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DSA Feed

This is a feed aggregator that collects news and updates from DSA chapters, national working groups and committees, and our publications all in one convenient place. Updated at 9:30 AM ET / 6:30 AM PT every morning.

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DSA Democracy Commission Meeting

The Democracy Commission was created by DSA’s 2023 convention to investigate structures of parties around the world, and what needs to change about DSA’s structures to make the organization more democratic and effective.

Meetings of the full committee are viewable by membership. 

The post DSA Democracy Commission Meeting appeared first on Democratic Socialists of America (DSA).

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Against Rainbow Capitalism, For Queer Liberation!

If you attended the Utah Pride Center’s (UPC) pride festival or watched the parade, you may have noticed Salt Lake DSA was absent this year after having tabled at the festival for the past 2 years. Salt Lake DSA stands in unwavering solidarity with all working class LGBTQ+ Utahns, but we unfortunately do not believe the UPC does the same. The lack of grassroots and working class organizations tabling at Pride, the high cost of entry and booths, and the presence of anti-LGTBQ+ corporations and organizations (including the SLC police department and the FBI) at the festival shows why we believe this. Considering the Pride Center lost hundreds of thousands of dollars at the 2023 festival, laid off most of its staff, and suspended most of its operations in the fallout, it’s not a stretch to say that the UPC has lost the trust and support of the majority of LGBTQ+ Utahns.  During the 2023 Pride Festival, a UPC representative asked the Salt Lake DSA member who organized our booth to give our vendor tickets to Walmart because Walmart was running low. Even disregarding the fact that Walmart made over $157 billion in profits in 2023, this simple interaction was not only insulting, but shows where the UPC’s loyalties lie. They work to uplift corporations and assimilation politics, and isolate working class LGBTQ+ Utahns and organizations fighting for queer liberation. Salt Lake DSA fights for queer liberation in contrast to LGBTQ+ groups like the UPC and Equality Utah who instead fight for rainbow capitalism.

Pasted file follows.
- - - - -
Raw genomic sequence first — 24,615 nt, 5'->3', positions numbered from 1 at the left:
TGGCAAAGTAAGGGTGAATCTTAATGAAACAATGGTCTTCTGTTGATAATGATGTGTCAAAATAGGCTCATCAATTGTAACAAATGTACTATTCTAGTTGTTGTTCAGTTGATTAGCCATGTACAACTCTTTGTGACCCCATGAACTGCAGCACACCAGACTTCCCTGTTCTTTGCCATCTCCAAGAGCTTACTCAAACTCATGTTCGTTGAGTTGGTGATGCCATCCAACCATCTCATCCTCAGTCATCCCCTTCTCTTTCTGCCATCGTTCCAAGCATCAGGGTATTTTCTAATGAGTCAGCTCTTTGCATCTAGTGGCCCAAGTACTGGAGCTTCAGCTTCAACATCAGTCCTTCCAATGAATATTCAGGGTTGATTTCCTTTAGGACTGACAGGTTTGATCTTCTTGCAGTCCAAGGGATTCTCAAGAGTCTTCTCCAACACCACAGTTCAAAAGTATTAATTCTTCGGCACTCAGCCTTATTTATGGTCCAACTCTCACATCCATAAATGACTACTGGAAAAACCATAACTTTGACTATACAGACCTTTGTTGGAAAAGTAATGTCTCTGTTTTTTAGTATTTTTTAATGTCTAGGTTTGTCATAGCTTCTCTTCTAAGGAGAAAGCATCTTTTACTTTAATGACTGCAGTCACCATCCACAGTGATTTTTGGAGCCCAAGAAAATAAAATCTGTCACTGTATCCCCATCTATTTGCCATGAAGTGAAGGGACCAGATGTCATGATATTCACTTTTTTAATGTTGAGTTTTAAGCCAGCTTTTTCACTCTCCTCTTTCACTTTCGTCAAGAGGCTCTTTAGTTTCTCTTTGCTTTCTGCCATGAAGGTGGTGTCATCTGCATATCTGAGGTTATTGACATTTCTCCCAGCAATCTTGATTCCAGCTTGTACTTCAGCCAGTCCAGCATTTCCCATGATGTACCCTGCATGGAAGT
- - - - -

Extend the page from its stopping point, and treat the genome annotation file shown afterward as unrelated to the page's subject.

So, What is Rainbow Capitalism?

Rainbow capitalism is the interference of corporations and influence of consumerism within the LGBTQ+ movement in order to drive the revolutionary energy that is the LGBTQ+ movement towards assimilation into heteronormative society and into capitalism itself. While on the surface, rainbow capitalists pretend they are fighting for the interests of all LGBTQ+ people, the reality is much more sinister. 

The primary goal of rainbow capitalists is to maintain the status quo while putting a rainbow coat of paint on the harms the status quo does in order to pacify and profit from the LGBTQ+ community. The rainbow capitalists show their loyalty to capitalism first through how they conduct their queer activism. Whether it’s by trying to posture themselves as “the normal gays, not like those other weird gay people” in order to gain a seat at the table with queerphobic fascists (as Equality Utah does with Republican state representatives), forcing attendants at Pride festivals to pay in order to attend, or excusing the harm corporations do to the LGBTQ+ community because they change their logo to rainbow colors during June, the rainbow capitalist drives the pride parade off route and turns it into a profit parade. 

The natural conclusion of rainbow capitalism is LGBTQ+ people who are working class, gender non-conforming, or are of a marginalized racial group are cast out of Pride celebrations, and many queer people are led to believe that the path to Queer Liberation is spending money on rainbow sunglasses from big corporations like Amazon or Target. 

The UPC is the embodiment of rainbow capitalism in the state of Utah, and to make this clear, let’s take a look at who is sponsoring this year’s Pride festival.

Who’s sponsoring UPC’s Festival?

L3Harris – L3Harris is an arms manufacturer and the 6th largest defense contractor in the United States. L3Harris makes bomb release mechanisms for F35 and F16 fighter jets used by the Israeli Defence Forces to drop bombs in Gaza during Israel’s ongoing genocide of Palestinians. This highlights rainbow capitalism’s use of queerness as a tool of imperialism by pinkwashing the horrors of the military industrial complex and using a colonized peoples’ alleged reactionary views on LGBTQ+ rights to justify colonization and genocide. Clearly for L3Harris, queer rights is when the bombs used to genocide Palestinians are made by a queer person.

Intermountain Health – Intermountain Heath is the largest healthcare system and largest private employer in Utah. In true rainbow capitalist fashion they promote themselves as being a supporter of the LGBTQ+ community, but in reality they only give that support when it is convenient. The biggest example of this was the abrupt termination of their plans to provide gender affirming surgical care in 2023 after that year’s vicious attacks against the LGBTQ+ community by conservative politicians. Intermountain had hired a surgeon specializing in this field, and just before surgeries were scheduled to start for patients, Intermountain abruptly ended their gender affirming surgery program and left many trans patients scrambling to find an alternative provider for that critical care.